His true masterpiece, however, was composed in 1969 and is titled “La Conquistadi Luna” (The Moon’s Conquest), one of the rarest and most sought Italian soundtracks, virtually impossible to get without spend-ing a fortune. Michelini and his orchestra produced this imaginary sci-fi soundtrack enriched by the pres-ence of the legendary singer EddaDell’Orso on some tracks.
Drawing its structure from classical and orchestral soundtracks, the album is tinged with prog elements ahead of their time, soft psychedelia and moments of sheer genius: more than 40 years after its first re-lease, it still guarantees a jaw-dropping listening experience.
It is almost impossible, for example, to listen to “Tycho” without thinking of the following decades of or-chestral pop production and how a song like that could and should have exerted its influence. Better late than never…
Way ahead of their time, GruppodiImprovvisazioneNuovaConsonanza were an experimental collective fully based on improvised music. It was the only European group exclusively made of composers, instead of simple performers. The Group tried to break the schemes by making use of new instruments and electronic effects, reinventing new timbres, using the voice in an unconventional way. They were also known for the presence of EnnioMorricone on trumpet who, at the same time (1966), was also working as a soundtrack composer for Sergio Leone’s western movies!
Up until now all the works have been the fruit of a composer and that this «open» form was in reality still «closed» to a still greater opening.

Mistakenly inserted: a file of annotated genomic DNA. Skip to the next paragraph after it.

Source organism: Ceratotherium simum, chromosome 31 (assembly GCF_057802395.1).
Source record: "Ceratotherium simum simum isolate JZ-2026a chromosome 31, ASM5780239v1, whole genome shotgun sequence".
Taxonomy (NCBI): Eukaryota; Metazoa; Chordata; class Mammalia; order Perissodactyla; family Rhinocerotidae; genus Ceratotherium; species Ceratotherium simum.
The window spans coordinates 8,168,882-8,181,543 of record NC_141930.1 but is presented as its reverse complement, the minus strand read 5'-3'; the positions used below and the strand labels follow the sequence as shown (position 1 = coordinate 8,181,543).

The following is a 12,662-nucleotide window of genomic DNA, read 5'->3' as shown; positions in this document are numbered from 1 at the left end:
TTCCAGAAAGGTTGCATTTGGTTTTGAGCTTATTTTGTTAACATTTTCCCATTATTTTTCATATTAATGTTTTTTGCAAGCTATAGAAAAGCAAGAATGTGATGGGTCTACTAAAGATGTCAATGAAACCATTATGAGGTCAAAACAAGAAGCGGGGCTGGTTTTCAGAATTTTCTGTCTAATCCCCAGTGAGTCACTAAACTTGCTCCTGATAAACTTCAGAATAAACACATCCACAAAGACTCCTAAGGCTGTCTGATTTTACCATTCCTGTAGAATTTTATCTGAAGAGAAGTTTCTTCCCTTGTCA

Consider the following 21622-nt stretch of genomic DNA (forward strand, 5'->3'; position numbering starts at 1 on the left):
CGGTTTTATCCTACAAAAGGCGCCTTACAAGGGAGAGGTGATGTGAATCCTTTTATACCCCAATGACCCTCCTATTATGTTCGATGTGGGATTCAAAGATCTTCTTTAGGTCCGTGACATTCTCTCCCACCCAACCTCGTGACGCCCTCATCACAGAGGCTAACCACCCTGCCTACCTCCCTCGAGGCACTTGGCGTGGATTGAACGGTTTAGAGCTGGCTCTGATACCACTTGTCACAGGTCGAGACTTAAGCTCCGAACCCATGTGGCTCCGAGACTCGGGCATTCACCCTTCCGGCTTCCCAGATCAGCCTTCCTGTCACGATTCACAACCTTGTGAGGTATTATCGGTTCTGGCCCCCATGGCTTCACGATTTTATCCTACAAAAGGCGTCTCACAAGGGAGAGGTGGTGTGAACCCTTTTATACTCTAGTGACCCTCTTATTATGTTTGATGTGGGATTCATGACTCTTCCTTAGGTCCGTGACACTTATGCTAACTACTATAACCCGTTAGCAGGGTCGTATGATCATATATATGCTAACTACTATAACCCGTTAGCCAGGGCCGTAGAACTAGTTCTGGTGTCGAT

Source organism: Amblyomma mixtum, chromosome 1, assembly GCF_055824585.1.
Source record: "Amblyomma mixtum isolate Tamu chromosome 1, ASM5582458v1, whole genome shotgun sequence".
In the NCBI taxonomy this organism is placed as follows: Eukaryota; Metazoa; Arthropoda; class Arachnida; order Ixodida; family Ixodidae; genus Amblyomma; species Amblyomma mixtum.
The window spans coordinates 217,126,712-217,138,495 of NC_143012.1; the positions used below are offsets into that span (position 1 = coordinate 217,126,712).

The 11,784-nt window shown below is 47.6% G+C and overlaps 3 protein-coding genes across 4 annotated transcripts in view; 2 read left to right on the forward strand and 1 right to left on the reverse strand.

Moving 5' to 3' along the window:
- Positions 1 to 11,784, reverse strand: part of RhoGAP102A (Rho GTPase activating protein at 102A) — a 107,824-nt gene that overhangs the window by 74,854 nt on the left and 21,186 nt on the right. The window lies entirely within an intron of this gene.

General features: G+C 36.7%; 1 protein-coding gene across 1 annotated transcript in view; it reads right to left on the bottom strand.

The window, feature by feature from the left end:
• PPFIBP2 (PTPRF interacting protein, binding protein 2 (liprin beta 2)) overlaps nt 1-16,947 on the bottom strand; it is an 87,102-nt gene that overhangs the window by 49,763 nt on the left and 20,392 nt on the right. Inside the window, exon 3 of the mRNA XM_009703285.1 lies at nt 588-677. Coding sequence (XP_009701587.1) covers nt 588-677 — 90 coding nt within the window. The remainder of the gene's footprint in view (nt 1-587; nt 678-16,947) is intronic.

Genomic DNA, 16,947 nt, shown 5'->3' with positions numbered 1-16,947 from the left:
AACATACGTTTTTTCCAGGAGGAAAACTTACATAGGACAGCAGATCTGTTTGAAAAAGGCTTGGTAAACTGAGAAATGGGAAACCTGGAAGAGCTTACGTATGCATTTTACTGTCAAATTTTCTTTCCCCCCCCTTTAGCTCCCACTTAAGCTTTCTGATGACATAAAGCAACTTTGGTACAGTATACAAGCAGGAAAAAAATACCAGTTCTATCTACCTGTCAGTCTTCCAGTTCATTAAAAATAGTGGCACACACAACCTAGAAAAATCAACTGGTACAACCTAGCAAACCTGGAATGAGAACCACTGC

It was the presence in Rome of one of its principal members, the composer Larry Austin, that encouraged the formation of the IMPROVISATION GROUP OF THE NUOVACONSONANZA, which is the only group in Europe formed exclusively of Composers.
The members of this group intercalate the instruments into various formations, from a minimum of two instruments, to a total formation. The essential element of the group is a sense of good understanding, which is the base for finding a fertile field first for discussion and then for performance.
This is the first time in the history of western music that more than one composer get together playing various instruments, where the result is no longer the result of an individual effort but of a joint effort.
For all this, it is clear that the GROUP makes an effort to surmount the limits of this system, and despite these limits, in some cases, gives glimpses of new horizons, of a new system, with the use of new instruments. The continual invention of timbres, and also the use of some electronic effects, for example the use of voices as impulse-phonemons, puts the group in a position of actuality, where contemporary composers of subjective vision have yet to arrive.